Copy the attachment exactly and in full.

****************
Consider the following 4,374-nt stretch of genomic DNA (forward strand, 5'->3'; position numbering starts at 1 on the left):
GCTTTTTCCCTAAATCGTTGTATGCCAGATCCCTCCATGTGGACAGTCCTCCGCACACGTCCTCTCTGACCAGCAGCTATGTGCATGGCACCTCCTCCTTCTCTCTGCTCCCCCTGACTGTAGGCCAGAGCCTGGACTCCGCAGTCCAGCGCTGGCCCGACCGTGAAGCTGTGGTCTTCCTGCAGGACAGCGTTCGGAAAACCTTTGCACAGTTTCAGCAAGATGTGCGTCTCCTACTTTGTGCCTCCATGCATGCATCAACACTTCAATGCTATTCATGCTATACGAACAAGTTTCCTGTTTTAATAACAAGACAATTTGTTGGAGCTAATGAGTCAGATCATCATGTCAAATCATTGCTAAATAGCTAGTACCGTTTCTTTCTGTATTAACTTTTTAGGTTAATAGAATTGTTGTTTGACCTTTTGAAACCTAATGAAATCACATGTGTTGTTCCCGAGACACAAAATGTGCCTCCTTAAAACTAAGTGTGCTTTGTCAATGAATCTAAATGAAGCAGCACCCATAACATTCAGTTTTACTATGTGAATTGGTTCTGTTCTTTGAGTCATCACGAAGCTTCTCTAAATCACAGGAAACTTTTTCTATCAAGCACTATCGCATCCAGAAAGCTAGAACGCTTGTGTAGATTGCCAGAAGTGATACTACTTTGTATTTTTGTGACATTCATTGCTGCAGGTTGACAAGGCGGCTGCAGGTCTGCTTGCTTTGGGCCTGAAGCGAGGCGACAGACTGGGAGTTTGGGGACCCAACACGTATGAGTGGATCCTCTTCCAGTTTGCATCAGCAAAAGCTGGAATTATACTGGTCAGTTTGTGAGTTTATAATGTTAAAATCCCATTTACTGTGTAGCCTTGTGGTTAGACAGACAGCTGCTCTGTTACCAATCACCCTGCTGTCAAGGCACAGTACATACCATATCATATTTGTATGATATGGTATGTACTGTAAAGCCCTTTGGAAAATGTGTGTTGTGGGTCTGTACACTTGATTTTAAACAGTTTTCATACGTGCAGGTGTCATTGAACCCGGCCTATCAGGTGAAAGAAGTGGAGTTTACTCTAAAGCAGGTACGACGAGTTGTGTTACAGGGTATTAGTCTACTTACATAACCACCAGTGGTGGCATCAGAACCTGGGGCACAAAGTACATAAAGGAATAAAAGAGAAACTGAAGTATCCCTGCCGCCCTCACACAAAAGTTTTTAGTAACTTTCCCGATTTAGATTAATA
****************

Consider the following 4,374-nt stretch of genomic DNA (forward strand, 5'->3'; position numbering starts at 1 on the left):
GCTTTTTCCCTAAATCGTTGTATGCCAGATCCCTCCATGTGGACAGTCCTCCGCACACGTCCTCTCTGACCAGCAGCTATGTGCATGGCACCTCCTCCTTCTCTCTGCTCCCCCTGACTGTAGGCCAGAGCCTGGACTCCGCAGTCCAGCGCTGGCCCGACCGTGAAGCTGTGGTCTTCCTGCAGGACAGCGTTCGGAAAACCTTTGCACAGTTTCAGCAAGATGTGCGTCTCCTACTTTGTGCCTCCATGCATGCATCAACACTTCAATGCTATTCATGCTATACGAACAAGTTTCCTGTTTTAATAACAAGACAATTTGTTGGAGCTAATGAGTCAGATCATCATGTCAAATCATTGCTAAATAGCTAGTACCGTTTCTTTCTGTATTAACTTTTTAGGTTAATAGAATTGTTGTTTGACCTTTTGAAACCTAATGAAATCACATGTGTTGTTCCCGAGACACAAAATGTGCCTCCTTAAAACTAAGTGTGCTTTGTCAATGAATCTAAATGAAGCAGCACCCATAACATTCAGTTTTACTATGTGAATTGGTTCTGTTCTTTGAGTCATCACGAAGCTTCTCTAAATCACAGGAAACTTTTTCTATCAAGCACTATCGCATCCAGAAAGCTAGAACGCTTGTGTAGATTGCCAGAAGTGATACTACTTTGTATTTTTGTGACATTCATTGCTGCAGGTTGACAAGGCGGCTGCAGGTCTGCTTGCTTTGGGCCTGAAGCGAGGCGACAGACTGGGAGTTTGGGGACCCAACACGTATGAGTGGATCCTCTTCCAGTTTGCATCAGCAAAAGCTGGAATTATACTGGTCAGTTTGTGAGTTTATAATGTTAAAATCCCATTTACTGTGTAGCCTTGTGGTTAGACAGACAGCTGCTCTGTTACCAATCACCCTGCTGTCAAGGCACAGTACATACCATATCATATTTGTATGATATGGTATGTACTGTAAAGCCCTTTGGAAAATGTGTGTTGTGGGTCTGTACACTTGATTTTAAACAGTTTTCATACGTGCAGGTGTCATTGAACCCGGCCTATCAGGTGAAAGAAGTGGAGTTTACTCTAAAGCAGGTACGACGAGTTGTGTTACAGGGTATTAGTCTACTTACATAACCACCAGTGGTGGCATCAGAACCTGGGGCACAAAGTACATAAAGGAATAAAAGAGAAACTGAAGTATCCCTGCCGCCCTCACACAAAAGTTTTTAGTAACTTTCCCGATTTAGATTAATA